Kafez

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Location: Dublin, Republic of, Ireland

Tuesday, 4 December 2007

A Question of Identity

Malaysian novelist, Tash Aw whose debut novel, The Harmony Silk Factory (Fourth Estate, HarpersCollins, UK) was longlisted for the 2005 Man Booker Prize and which also won the 2005 Whitbread Book Award for First Novel as well as another Commonwealth one, said that he felt he was living on the edge of society as a writer of the present Malaysian generation.

Aw who lives in London, questioned at the Singapore Writers' Festival, if it wasn't the same for other 30-somethings in multi-cultural Malaysia. He added that it was harder to get a real sense of identity in today's world where cultural boundaries had long dissolved its locked gates for a newer sophisticated modernity. "I'm sure many feel the same as me that we really aren't quite sure of who are, isn't that so...don't you feel it?" he asked the audience.

This as opposed to older matured writers in Malaysia whom Aw felt would own a sturdier sense of identity, having witnessed even a slice of Colonial history, for what it was. "It's harder when you're younger, he reflects.

The next day, another 30-something, the Malaysian-born historian and writer Dr. Hsu Ming Teo, a PhD holder from the University of Sydney and famed for her two novels, her debut one; the award-winning Love and Vertigo and Behind the Moon - both published in Australia in recent years - would echo similiar sentiments. "A part of me is still Malaysian, another part of me, Australian in my present lifestyle...who am I really?"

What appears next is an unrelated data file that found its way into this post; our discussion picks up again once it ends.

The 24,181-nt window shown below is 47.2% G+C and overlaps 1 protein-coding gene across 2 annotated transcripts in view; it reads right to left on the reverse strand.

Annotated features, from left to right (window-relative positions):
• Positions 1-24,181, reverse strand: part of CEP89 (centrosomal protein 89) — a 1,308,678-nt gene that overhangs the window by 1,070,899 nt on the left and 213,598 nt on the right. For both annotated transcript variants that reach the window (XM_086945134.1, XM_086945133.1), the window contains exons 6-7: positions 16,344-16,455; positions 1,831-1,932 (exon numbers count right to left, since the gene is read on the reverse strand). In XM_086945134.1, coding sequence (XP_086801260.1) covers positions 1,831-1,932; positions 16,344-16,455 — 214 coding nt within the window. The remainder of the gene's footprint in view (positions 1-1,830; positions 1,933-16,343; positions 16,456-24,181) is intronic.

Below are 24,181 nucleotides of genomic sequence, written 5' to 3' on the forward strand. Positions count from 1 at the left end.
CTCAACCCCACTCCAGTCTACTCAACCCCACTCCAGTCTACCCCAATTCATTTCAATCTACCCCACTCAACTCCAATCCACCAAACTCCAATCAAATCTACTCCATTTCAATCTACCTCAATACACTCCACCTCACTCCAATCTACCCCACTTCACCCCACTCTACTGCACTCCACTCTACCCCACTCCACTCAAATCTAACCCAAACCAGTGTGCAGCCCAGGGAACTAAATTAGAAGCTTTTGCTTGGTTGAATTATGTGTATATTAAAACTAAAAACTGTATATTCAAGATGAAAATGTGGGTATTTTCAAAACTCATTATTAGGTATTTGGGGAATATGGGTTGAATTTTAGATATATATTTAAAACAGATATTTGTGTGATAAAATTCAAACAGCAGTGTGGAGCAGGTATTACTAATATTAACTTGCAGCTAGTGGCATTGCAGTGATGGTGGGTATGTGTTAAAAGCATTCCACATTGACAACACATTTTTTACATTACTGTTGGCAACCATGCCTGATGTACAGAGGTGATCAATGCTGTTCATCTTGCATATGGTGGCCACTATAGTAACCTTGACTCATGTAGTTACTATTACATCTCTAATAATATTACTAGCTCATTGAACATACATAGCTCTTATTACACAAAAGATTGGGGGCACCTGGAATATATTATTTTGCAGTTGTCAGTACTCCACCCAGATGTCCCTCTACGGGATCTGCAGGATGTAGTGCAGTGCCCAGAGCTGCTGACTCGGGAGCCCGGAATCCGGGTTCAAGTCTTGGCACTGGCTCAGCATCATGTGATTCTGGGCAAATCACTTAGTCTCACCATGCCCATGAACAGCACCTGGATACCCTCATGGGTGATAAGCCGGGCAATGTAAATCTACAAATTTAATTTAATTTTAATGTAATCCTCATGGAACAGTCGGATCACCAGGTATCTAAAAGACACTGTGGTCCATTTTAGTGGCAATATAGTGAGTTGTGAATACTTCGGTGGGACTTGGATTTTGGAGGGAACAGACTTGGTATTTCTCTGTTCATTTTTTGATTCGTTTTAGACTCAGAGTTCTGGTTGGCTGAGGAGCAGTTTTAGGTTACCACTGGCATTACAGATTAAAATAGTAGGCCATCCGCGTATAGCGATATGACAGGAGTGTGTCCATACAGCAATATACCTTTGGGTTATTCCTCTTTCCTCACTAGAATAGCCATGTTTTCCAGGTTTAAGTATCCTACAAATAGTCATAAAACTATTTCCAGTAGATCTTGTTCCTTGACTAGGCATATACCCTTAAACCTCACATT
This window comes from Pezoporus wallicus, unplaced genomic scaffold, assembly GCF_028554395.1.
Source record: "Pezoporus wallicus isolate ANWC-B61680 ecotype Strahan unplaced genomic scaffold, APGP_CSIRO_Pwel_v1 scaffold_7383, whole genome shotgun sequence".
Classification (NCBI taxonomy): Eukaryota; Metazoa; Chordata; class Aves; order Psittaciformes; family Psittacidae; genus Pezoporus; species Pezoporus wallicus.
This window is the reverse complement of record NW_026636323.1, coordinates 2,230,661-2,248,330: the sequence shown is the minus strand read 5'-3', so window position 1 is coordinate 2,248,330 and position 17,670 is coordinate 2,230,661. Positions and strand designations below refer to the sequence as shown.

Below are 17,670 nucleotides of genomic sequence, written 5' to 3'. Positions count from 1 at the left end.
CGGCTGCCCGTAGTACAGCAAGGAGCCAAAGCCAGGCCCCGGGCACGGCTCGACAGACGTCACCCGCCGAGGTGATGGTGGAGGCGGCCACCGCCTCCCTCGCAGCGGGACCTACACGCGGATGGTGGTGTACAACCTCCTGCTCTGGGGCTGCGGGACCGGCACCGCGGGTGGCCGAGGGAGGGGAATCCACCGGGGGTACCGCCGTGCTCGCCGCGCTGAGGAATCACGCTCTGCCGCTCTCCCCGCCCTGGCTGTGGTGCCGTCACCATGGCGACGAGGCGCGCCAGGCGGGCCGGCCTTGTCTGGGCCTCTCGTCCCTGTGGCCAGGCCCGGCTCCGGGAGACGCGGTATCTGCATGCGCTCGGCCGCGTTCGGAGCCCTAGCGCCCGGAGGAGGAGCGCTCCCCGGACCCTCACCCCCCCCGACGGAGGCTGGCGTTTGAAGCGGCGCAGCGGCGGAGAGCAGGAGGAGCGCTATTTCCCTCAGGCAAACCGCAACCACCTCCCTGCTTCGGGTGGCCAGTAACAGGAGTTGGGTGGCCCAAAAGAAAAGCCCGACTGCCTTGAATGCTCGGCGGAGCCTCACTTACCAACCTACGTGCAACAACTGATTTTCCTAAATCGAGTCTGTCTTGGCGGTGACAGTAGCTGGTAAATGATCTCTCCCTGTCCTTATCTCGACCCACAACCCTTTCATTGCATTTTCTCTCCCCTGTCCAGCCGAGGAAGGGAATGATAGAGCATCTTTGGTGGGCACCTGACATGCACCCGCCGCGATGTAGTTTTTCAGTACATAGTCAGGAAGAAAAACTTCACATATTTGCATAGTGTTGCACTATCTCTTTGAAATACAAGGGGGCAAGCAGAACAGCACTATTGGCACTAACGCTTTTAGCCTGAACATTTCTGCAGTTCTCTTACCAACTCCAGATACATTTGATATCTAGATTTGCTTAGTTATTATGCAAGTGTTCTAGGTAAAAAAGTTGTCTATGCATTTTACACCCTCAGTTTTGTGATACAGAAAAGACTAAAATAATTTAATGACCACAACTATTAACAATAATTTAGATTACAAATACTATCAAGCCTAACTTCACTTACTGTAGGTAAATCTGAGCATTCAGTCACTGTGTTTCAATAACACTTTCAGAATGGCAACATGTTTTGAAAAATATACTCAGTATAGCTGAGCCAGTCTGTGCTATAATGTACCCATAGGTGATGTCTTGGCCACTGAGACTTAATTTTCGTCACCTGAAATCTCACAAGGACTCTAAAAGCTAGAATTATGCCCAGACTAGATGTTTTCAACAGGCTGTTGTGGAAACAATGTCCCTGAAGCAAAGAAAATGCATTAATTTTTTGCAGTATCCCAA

Hsu, who was born in Malaysia in 1970, emigrated with her parents to Sydney, Australia in 1977.

"At first in the writing of earlier stories, I felt I was highly mimicking the British and American literature that I loved to death. "
It didn't help that someone commented to Tsu, the stories weren't really her voice at all as it didn't have anything of her culture in it. Tsu suffered a mental block and for a long while couldn't write anything at all.
Later, she would start to experiment with an Asian world, drawing on traditions, habits, accentuated dialogue and the like.
Naturally, this worked in her favour when you think that Love and Vertigo went on to win the Australian/Vogel Literary Award in 1977. It talks of mothers and daughters in Singapore. Behind the Moon tempts a reader's thoughts on emigrant identity and the difficult striking up of an Asian gay identity in a white Australia. It also disscuses the idelogies and interesting ambitions that surround such a character's desire.
Today Hsu Ming-Teo whose works of fiction are labelled as Asian-Australian by the Aussies, believes that a writer of any nationality should be able to write on any subject at all in the world, notwithstanding Asian or otherwise.
Malaysian novelist, Tash Aw based in London is currently writing another novel set in Jakarta and Malaysia in the year 1964.
Malaysian novelist Tan Twan Eng, famed for The Gift of Rain and longlisted for this year's Man Booker, is based in South Africa and is currently writing another
Malaysian war story, recapping the cool tea plantations of Cameron Highlands, in Pahang Malaysia as a fictitious geographical setting.
Malaysian novelist Hsu Ming-Teo based in Sydney, is currently working on two scholarly historical papers and slowly attempting her third book.


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